by César De León Ph.D LMFT, Ministerial Director for the North Pacific Union Conference
Leadership, throughout history, has called for men and women with characters of iron. Commonly, leaders become the targets of preconceived ideas, prejudice, evil surmising, projection, fears and envy. The Word is filled with stories of leaders who were misjudged, slandered, unjustly mistreated, envied and viciously attacked. Moses is a great example of a leader who lived his life under constant attack. His own people frequently misjudged him. Even his own blood-related siblings turned on him and challenged the legitimacy and authority of the leadership role he tried to dodge.
Why are leaders so often the focus of unremitting criticism? Well, imbedded into the position of leadership are influence, position and prestige. Add to the list vision-casting power, decision-making power, and character and lifestyle expectations. Have you noticed our tendency to demonstrate tolerance, leniency, patience and grace with non-leaders? Sadly, when one is assigned a leadership position, the degree of grace, patience and tolerance drastically declines. You are called to a higher standard, to moral choices that rise above the masses. Christian leaders are not only expected to be exemplary role models; they are too often expected to be perfect.
The perpetual expectation of perfection is emotionally-spiritually debilitating and can drain the leader’s morale. When people complained to Moses about the lack of variety in their desert menu, they were unashamed in boldly expressing how uninteresting and insipid the heavenly manna seemed to them after having dined on Egypt’s “fish, the cucumbers, the melons, leeks, the onions and garlic” (Numbers 11:5). They went as far as to express that they felt “dried up”. The Message version gives an interesting rendering of this passage: “The riffraff among the people had a craving and soon they had the People of Israel whining, ‘Why can’t we have meat? We ate fish in Egypt—and got it free! —to say nothing of the cucumbers and melons, the leeks and onions and garlic. But nothing tastes good out here; all we get is manna, manna, manna.’” (Num. 11:4-6; The Message)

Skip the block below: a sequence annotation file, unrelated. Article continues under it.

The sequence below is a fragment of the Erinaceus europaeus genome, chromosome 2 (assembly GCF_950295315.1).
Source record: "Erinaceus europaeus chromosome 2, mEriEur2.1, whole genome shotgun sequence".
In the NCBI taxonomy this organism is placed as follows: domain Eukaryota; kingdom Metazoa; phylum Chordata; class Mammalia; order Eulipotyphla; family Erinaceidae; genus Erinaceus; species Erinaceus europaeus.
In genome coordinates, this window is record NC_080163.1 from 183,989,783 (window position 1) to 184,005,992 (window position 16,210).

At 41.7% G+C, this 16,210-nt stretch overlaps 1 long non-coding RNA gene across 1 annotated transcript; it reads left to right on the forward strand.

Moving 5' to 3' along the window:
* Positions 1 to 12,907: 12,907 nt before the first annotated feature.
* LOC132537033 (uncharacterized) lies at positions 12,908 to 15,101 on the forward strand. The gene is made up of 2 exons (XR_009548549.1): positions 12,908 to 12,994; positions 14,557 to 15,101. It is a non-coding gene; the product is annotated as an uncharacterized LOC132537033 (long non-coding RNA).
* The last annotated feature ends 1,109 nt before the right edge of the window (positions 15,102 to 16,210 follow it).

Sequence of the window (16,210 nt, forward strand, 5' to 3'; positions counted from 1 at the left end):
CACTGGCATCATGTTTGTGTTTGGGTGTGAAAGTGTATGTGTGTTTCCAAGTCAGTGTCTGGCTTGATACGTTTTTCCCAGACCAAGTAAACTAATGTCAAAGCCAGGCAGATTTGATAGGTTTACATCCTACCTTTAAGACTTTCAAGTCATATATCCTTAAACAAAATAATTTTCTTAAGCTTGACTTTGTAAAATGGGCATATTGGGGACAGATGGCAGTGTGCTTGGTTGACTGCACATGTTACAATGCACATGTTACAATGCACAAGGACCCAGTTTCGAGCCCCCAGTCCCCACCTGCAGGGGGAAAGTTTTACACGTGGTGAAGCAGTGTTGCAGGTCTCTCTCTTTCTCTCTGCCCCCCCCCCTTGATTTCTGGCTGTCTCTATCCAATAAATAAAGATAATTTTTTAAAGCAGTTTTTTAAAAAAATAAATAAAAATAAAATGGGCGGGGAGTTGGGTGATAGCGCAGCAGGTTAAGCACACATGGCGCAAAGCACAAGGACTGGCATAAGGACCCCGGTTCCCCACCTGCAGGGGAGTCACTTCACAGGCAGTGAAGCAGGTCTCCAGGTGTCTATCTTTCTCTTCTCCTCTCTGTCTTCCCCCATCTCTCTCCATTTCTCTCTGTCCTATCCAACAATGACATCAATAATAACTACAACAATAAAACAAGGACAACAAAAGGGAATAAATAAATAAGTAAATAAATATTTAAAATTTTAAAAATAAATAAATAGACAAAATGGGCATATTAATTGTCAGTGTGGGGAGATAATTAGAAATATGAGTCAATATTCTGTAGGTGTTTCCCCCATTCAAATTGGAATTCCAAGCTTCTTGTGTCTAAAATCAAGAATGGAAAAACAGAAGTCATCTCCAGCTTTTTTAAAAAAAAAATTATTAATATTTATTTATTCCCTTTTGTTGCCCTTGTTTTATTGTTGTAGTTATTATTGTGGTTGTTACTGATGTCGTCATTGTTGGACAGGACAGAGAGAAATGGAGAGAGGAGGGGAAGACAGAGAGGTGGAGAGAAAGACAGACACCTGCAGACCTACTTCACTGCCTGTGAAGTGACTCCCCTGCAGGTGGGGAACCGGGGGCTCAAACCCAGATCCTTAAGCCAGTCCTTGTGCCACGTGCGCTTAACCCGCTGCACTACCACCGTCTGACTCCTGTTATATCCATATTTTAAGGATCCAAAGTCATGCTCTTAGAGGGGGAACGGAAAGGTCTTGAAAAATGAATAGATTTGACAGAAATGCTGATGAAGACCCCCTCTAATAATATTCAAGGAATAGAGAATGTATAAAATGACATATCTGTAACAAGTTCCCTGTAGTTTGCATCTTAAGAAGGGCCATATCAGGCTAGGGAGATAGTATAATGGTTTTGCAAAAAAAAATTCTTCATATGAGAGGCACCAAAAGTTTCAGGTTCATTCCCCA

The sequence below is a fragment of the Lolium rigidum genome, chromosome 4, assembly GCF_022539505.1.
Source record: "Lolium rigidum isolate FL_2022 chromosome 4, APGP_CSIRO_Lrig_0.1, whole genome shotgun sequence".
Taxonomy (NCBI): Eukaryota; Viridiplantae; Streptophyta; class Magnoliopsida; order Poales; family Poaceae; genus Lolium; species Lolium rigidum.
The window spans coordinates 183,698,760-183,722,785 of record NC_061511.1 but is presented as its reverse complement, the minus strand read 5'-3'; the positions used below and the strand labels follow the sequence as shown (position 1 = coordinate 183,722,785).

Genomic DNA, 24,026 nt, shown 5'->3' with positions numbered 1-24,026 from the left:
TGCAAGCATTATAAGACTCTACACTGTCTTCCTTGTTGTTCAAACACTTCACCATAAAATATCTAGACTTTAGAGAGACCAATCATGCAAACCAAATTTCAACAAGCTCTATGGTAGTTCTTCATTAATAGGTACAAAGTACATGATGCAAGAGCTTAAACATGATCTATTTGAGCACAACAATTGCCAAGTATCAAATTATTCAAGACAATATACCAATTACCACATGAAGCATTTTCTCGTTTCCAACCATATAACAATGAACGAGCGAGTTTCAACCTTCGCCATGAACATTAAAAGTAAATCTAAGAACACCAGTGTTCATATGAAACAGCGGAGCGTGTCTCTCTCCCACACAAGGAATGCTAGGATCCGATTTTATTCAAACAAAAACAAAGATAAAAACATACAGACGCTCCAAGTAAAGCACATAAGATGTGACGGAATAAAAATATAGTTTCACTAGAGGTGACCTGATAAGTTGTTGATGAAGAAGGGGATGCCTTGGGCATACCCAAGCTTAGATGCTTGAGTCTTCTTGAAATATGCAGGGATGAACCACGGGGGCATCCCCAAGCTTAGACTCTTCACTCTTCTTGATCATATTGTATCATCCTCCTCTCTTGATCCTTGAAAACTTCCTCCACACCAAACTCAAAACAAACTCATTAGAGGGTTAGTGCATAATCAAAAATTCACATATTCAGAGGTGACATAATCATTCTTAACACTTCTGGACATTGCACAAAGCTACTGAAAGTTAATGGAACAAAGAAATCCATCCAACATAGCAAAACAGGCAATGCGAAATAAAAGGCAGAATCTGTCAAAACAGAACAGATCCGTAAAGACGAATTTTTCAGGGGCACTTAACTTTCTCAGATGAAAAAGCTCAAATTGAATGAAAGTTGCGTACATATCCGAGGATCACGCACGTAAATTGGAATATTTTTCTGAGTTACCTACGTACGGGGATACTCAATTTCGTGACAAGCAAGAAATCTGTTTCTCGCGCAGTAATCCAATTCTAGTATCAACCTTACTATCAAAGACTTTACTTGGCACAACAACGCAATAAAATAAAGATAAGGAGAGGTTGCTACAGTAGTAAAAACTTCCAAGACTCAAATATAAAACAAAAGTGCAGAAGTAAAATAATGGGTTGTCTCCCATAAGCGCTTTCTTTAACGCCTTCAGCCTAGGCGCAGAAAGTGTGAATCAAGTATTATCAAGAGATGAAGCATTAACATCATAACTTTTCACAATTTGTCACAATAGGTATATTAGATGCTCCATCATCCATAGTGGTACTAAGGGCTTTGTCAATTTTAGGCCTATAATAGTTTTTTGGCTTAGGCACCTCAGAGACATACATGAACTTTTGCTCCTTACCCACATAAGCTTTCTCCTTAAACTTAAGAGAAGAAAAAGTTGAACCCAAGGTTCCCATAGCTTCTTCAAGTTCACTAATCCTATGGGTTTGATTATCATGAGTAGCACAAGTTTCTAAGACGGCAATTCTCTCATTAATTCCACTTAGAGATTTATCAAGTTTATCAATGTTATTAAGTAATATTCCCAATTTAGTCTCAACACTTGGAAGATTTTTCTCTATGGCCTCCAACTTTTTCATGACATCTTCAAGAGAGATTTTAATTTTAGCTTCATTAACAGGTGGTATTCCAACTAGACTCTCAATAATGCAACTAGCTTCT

Moses felt so disappointed with their negative mindsets and ungrateful spirits that he “Said to the Lord, ‘Why have you afflicted your servant? And why have I not found favor in Your sight that you have laid the burden of all these people on me? Did I conceive all these people? Did I beget them that you should say to me, ‘carry them in your bosom, as a guardian carries a nursing child, to the land which you swore to their fathers?’ . . . I am not able to bear all these people alone, because the burden is too heavy for me. If you treat me like this, please kill me here and now—if I have found favor in Your sight—and do not let me see my wretchedness.” (Num. 11:11-15, emphasis supplied). Can you detect Moses’ desperation? Can you hear his anguish, helplessness and hopelessness? His emotional state is in such a disarray that he is feeling wretched, worthless and grimly inadequate. Does any of this sound familiar?
Often, many leaders don’t even Continue reading